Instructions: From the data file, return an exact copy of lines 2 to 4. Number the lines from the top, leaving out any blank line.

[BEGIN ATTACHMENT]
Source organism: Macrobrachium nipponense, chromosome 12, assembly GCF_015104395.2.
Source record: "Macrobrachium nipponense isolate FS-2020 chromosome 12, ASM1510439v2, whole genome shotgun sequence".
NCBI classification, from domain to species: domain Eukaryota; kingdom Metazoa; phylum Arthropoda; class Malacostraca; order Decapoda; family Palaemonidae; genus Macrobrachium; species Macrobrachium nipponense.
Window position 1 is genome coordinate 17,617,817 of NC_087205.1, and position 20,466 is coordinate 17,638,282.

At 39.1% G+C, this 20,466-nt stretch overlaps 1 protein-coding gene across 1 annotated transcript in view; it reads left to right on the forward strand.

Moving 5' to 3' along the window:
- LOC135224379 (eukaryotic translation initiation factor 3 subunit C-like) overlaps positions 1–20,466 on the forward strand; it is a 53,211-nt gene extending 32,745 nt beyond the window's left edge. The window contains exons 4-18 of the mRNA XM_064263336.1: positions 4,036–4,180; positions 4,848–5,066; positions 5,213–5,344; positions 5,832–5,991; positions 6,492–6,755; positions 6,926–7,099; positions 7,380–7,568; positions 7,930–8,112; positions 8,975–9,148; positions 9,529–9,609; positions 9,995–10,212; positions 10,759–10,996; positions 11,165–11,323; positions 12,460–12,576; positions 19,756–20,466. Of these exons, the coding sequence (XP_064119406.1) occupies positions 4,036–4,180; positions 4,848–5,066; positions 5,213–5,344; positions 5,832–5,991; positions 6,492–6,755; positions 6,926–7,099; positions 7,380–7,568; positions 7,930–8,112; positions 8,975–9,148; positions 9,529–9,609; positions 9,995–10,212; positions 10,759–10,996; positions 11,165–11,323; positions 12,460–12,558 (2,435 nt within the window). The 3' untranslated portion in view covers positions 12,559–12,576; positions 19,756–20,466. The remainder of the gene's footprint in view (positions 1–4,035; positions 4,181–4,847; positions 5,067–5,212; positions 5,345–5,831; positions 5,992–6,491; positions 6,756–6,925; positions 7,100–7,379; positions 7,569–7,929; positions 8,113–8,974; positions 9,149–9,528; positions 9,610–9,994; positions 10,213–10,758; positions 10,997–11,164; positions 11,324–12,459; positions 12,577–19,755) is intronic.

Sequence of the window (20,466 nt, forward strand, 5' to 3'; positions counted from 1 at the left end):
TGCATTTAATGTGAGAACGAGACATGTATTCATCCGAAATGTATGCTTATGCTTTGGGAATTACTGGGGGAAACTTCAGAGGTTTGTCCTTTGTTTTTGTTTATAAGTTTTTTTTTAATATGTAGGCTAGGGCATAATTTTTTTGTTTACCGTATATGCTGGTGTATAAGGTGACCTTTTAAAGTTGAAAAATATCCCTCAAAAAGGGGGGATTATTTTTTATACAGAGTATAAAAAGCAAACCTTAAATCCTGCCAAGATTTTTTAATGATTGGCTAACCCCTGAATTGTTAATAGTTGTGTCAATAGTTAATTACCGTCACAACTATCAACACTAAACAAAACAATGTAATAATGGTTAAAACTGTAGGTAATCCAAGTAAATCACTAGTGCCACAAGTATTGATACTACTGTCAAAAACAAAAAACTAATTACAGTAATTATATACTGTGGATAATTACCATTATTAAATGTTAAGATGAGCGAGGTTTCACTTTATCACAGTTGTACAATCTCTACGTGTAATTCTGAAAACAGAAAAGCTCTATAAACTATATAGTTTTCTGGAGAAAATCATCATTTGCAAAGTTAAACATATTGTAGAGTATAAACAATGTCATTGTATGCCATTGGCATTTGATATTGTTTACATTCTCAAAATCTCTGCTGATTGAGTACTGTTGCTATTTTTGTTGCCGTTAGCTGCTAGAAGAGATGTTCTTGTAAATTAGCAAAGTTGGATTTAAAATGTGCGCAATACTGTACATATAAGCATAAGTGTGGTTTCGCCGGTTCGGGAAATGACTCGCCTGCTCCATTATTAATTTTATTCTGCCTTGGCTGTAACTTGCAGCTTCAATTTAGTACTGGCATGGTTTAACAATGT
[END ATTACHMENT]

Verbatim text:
Source record: "Macrobrachium nipponense isolate FS-2020 chromosome 12, ASM1510439v2, whole genome shotgun sequence".
NCBI classification, from domain to species: domain Eukaryota; kingdom Metazoa; phylum Arthropoda; class Malacostraca; order Decapoda; family Palaemonidae; genus Macrobrachium; species Macrobrachium nipponense.
Window position 1 is genome coordinate 17,617,817 of NC_087205.1, and position 20,466 is coordinate 17,638,282.